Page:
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Summers of Hope For The Dollar?

Obama’s senior advisor, Larry Summers, said that the bottom of this recession is already behind us. If his optimism is real, where does it send the dollar?

President Barack  Obama’s chief of the White House National Economic Council, Larry Summers spoke in a panel in Washington DC, and stated that the economic free fall will end in a matter of months, and that while the recession is clearly very deep, there are promising signs that a bottom may have been reached.  

Not everybody in the audience liked the administration’s plans and Larry Summers in particular.

American Housing already reached the bottom, but the job market is still doing very bad. Unemployment Rate is still on the rise, and job losses are still mounting. The picture for the American economy is complex.

Is American fast recovery good or bad for the US dollar?

In normal market conditions, the automatic answer would be yes. A stronger American economy is good for its currency. If it does happen, the dollar will get stronger.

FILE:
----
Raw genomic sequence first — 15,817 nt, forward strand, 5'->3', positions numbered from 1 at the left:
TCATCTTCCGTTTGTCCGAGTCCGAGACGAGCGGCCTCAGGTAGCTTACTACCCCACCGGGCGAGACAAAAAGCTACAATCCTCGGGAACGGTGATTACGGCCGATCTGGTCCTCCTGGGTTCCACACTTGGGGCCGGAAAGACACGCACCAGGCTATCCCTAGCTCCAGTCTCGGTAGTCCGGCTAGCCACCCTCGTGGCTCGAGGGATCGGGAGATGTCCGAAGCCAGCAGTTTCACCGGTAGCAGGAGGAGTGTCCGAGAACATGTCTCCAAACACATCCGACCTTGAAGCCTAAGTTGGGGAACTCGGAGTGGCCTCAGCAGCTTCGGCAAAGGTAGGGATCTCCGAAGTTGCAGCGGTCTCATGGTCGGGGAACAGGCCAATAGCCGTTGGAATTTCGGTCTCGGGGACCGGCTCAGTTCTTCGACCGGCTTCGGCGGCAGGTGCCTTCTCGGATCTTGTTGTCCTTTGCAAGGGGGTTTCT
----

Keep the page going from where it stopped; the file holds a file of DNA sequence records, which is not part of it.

But in these extreme conditions, the opposite can happen: a reviving economy in the US means that the situation is less dangerous, and risk can be taken. This can shift dollars to Euros, Pounds, Swiss Francs and high yielding Australian dollars.

In the past months we’ve seen both kinds of reactions after US figures were released: sometimes “normal” behavior took over – positive American figures got the dollar higher, and bad US releases got it lower.  

But many times, the risk factor took over: Good US data was a relief to traders, and they got hungry with risk appetite, and bad data made them worried, driving them to safe haven currencies – the dollar.

These  risk aversion / risk appetite reactions happen at extreme conditions such as this deep economic crisis.  

So, if Larry Summers’ optimism comes true, will the dollar weaken on risk appetite, or will it strengthen on “back to normal” behavior?

What do you think?

Yohay Elam

Yohay Elam

Yohay Elam: Founder, Writer and Editor I have been into forex trading for over 5 years, and I share the experience that I have and the knowledge that I've accumulated. After taking a short course about forex. Like many forex traders, I've earned a significant share of my knowledge the hard way. Macroeconomics, the impact of news on the ever-moving currency markets and trading psychology have always fascinated me. Before founding Forex Crunch, I've worked as a programmer in various hi-tech companies. I have a B. Sc. in Computer Science from Ben Gurion University. Given this background, forex software has a relatively bigger share in the posts.